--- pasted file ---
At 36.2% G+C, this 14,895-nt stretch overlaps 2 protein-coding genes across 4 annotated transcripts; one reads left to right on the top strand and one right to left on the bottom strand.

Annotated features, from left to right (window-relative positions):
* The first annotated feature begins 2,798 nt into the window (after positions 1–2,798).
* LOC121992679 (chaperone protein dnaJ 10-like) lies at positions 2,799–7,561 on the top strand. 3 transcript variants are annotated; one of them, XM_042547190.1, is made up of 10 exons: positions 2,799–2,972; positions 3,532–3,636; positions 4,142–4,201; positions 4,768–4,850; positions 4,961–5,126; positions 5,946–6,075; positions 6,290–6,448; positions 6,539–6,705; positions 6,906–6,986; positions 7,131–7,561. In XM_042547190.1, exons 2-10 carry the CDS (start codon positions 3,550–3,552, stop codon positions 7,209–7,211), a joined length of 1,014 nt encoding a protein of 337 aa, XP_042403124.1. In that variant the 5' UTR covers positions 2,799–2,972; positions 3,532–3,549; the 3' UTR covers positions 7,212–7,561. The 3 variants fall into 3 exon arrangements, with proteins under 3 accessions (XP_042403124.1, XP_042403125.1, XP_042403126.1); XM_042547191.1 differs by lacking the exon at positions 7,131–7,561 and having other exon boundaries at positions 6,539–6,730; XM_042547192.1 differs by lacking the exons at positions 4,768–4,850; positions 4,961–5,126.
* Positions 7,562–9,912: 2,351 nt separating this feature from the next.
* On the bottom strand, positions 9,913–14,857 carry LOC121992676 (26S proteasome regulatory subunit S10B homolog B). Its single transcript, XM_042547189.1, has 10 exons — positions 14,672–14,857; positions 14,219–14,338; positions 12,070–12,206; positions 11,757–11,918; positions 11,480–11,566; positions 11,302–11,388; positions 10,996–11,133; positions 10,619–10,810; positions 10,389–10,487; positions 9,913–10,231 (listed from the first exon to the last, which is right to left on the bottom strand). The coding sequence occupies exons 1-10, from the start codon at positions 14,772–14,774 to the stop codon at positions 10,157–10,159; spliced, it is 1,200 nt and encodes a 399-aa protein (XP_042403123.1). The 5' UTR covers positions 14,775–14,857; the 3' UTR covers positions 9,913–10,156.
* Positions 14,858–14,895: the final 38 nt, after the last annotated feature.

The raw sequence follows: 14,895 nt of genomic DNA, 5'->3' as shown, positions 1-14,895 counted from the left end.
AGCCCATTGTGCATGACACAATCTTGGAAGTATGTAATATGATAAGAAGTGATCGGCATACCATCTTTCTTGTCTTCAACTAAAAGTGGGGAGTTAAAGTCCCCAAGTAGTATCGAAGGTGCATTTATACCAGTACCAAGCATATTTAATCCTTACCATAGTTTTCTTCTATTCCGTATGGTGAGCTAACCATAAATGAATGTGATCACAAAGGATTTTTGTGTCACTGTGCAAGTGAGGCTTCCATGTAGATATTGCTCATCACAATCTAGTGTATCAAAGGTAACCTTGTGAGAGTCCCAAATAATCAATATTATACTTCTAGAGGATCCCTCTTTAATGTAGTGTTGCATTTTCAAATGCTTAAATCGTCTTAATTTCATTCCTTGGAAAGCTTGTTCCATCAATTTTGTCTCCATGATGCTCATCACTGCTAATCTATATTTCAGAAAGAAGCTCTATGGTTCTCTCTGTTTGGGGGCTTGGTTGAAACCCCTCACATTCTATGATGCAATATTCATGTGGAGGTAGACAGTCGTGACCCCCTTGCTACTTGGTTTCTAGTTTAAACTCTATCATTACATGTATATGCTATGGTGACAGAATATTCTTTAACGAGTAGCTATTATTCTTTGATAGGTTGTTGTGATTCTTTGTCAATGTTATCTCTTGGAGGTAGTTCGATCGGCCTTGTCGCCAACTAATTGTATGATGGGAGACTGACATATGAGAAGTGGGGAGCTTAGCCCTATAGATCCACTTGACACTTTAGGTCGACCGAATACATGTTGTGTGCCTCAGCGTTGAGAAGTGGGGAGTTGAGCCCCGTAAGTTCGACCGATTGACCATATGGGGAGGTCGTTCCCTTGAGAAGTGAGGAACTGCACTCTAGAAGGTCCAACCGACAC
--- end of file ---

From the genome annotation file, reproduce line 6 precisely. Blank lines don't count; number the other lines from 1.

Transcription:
* On the bottom strand, positions 9,913–14,857 carry LOC121992676 (26S proteasome regulatory subunit S10B homolog B). Its single transcript, XM_042547189.1, has 10 exons — positions 14,672–14,857; positions 14,219–14,338; positions 12,070–12,206; positions 11,757–11,918; positions 11,480–11,566; positions 11,302–11,388; positions 10,996–11,133; positions 10,619–10,810; positions 10,389–10,487; positions 9,913–10,231 (listed from the first exon to the last, which is right to left on the bottom strand). The coding sequence occupies exons 1-10, from the start codon at positions 14,772–14,774 to the stop codon at positions 10,157–10,159; spliced, it is 1,200 nt and encodes a 399-aa protein (XP_042403123.1). The 5' UTR covers positions 14,775–14,857; the 3' UTR covers positions 9,913–10,156.